The lipophilic part of an ethanolic extract obtained from the roots of E. purpurea at a concentration of 10-3 % and from the roots of E. angustifolia (10-4 %), which contained the full spectrum of alkamides, stimulated phagocytosis of yeast particles by human polymorphonuclear neutrophils (PMN) in vitro by 37 % and 34 %, respectively. In mice, per os administration of lipophilic alkamide fractions from the roots of E. angustifolia and E. purpurea enhanced phagocytosis in the carbon-clearance assay by factors of 1.5 and 1.7, respectively [20], [21]. Other in vivo studies in rats have shown that administration of hydroalcoholic extracts (100 μL twice daily by oral gavage for 4 days) of E. purpurea roots and aerial parts containing defined concentrations of cichoric acid, polysaccharides and alkamides stimulated the phagocytic activity of macrophages dose-dependently [22]. An increase in lipopolysaccharide-stimulated nitric oxide release was observed in macrophages obtained from the spleens of rats previously treated with the standardized Echinacea purpurea extracts. A similar set of experiments demonstrated stimulation of alveolar macrophage function by alkamides administered to healthy rats [23]. In murine RAW264.7 macrophages, alkamides exerted an inhibitory effect on LPS-mediated activation, and a significant reduction in NO production was observed in comparison to cells treated with LPS alone. These data suggest that alkamides may have not only immunostimulatory but also anti-inflammatory activity [24]. An ”Echinacea Premium Liquid alkamide fraction”, which did not contain caffeic acid derivatives but only alkamides with undeca-2E-ene-8,10-diynoic acid isobutylamide as the major 2-ene alkamide and dodeca-2E,4E,8Z,10Z-tetraenoic acid isobutylamide as the major 2,4-diene alkamide, was found to significantly inhibit TNF-α production under LPS-stimulated conditions in the mouse macrophage cell line RAW 264. In these macrophages, only the alkamide mixture isolated from an ethanolic Echinacea extract (”Echinacea Premium Liquid”) of Echinacea purpurea (300 mg/mL) and Echinacea angustifolia roots (200 mg/mL) significantly decreased LPS-stimulated NO production at a concentration of 2.0 μg/mL. However, the individual alkamides, undeca-2E-ene-8,10-diynoic acid isobutylamide and dodeca-2E,4E,8Z,10Z-tetraenoic acid isobutylamide as found in the isolated alkamide mixture did not reduce the LPS-induced NO production in the same assay [25].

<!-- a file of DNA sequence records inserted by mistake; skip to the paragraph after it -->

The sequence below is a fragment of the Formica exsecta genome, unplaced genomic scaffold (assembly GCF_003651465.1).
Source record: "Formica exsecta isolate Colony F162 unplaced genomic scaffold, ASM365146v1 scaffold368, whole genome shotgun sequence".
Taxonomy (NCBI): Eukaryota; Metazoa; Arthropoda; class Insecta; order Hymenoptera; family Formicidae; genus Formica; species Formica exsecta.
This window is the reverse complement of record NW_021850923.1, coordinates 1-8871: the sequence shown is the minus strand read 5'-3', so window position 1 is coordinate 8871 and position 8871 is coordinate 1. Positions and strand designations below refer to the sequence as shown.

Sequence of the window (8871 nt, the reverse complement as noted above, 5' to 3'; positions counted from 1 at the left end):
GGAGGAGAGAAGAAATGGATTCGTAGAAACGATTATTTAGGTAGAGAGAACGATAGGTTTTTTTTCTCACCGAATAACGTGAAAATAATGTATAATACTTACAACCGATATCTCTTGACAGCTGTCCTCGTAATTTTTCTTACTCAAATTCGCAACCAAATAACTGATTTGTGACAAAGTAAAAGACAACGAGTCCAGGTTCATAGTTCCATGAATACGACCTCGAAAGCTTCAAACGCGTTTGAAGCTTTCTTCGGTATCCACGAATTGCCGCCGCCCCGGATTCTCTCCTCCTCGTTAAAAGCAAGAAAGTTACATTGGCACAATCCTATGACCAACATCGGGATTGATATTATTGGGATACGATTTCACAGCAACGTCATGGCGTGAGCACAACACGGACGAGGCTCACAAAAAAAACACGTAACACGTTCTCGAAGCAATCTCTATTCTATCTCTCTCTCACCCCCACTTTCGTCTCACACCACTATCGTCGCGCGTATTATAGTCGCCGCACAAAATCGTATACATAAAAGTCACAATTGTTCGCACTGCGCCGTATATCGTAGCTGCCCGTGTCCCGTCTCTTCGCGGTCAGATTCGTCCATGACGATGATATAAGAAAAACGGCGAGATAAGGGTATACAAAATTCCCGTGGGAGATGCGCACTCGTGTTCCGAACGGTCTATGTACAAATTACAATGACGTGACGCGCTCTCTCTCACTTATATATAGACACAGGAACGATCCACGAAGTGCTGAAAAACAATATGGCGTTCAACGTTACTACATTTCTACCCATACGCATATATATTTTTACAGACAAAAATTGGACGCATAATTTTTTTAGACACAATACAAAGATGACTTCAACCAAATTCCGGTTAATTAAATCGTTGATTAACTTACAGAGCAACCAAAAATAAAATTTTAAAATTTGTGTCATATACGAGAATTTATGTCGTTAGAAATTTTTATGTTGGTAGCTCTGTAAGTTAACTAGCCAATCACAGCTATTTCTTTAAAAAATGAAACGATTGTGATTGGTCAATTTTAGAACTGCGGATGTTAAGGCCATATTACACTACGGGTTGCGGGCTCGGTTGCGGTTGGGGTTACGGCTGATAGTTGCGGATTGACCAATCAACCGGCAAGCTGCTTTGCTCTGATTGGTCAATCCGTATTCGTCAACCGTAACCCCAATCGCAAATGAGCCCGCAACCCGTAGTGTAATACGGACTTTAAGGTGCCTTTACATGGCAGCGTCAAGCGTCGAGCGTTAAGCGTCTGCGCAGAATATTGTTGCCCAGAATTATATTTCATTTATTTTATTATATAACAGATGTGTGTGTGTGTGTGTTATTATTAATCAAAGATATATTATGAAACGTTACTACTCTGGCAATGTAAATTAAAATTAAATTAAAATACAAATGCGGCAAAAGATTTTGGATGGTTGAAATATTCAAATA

Clifford has reported in vitro inhibition of cyclooxygenase-1 (COX-1) and, to a lesser extent, of cyclooxygenase-2 (COX-2) by alkamides isolated from E. purpurea roots [26]. In vitro inhibition of 5-lipoxygenase and cyclooxygenase (from sheep seminal microsomes) has also been reported for polyunsaturated alkamides from E. angustifolia roots and Achillea species [27]. COX-1 inhibitory activity was highest for undeca-2Z,4E-diene-8,10-diynoic acid isobutylamide (2b), dodeca-2E,4Z-diene-8,10-diynoic acid 2-methylbutylamide (6) and undeca-2E,4Z-diene-8,10-diynoic acid 2-methylbutylamide (15), with inhibitions of 60, 48 and 55 %, respectively, at concentrations of 100 μg/mL. Undeca-2Z,4E-diene-8,10-diynoic acid isobutylamide (2b) possessed with 46 % the strongest COX-2 inhibitory activity. Compounds 6 and 15 showed 31 and 39 % inhibition of COX-2, respectively [26]. Inhibition of 5-lipoxygenase has also been described for extracts of roots of E. purpurea, E. pallida and E. angustifolia with IC50 values of 0.642, 1.08 and 0.444 μg root/mL, respectively. The alkamide concentrations in the root of each species were 0.05 %, traces and 0.2 %, respectively [28]. Inhibition of cyclooxygenase is known as an effective strategy to suppress pain and inflammation. Alkamides isolated from the roots of E. angustifolia inhibited COX-2-dependent prostaglandin E2 formation, but did not inhibit COX-2 expression at the transcriptional or translational level. An analysis of 8 different alkamides revealed a contribution of undeca-2Z-ene-8,10-diynoic acid isobutylamide (3b), dodeca-2E-ene-8,10-diynoic acid isobutylamide (5) and dodeca-2E,4Z-diene-8,10-diynoic acid 2-methylbutylamide (6) to this response [29]. Recently, Gertsch et al. [14] demonstrated the modulation of TNF-α gene expression and multiple signal transduction pathways by Echinacea alkamides and postulated a mechanism related to cannabinoid receptors. Parallel in vitro kinetic experiments measuring both mRNA and protein levels over a time-span of 39 h after a co-incubation with LPS and E. purpurea tincture (EchinaforceTM, endotoxin < 0.5 EU/mL) have been performed. LPS-stimulated TNF-α protein expression was potently modulated by the Echinacea purpurea preparation, resulting in a significant inhibition (˜40 %) during the first 20 h, and subsequent stimulation of TNF-α protein expression (Fig. [2]).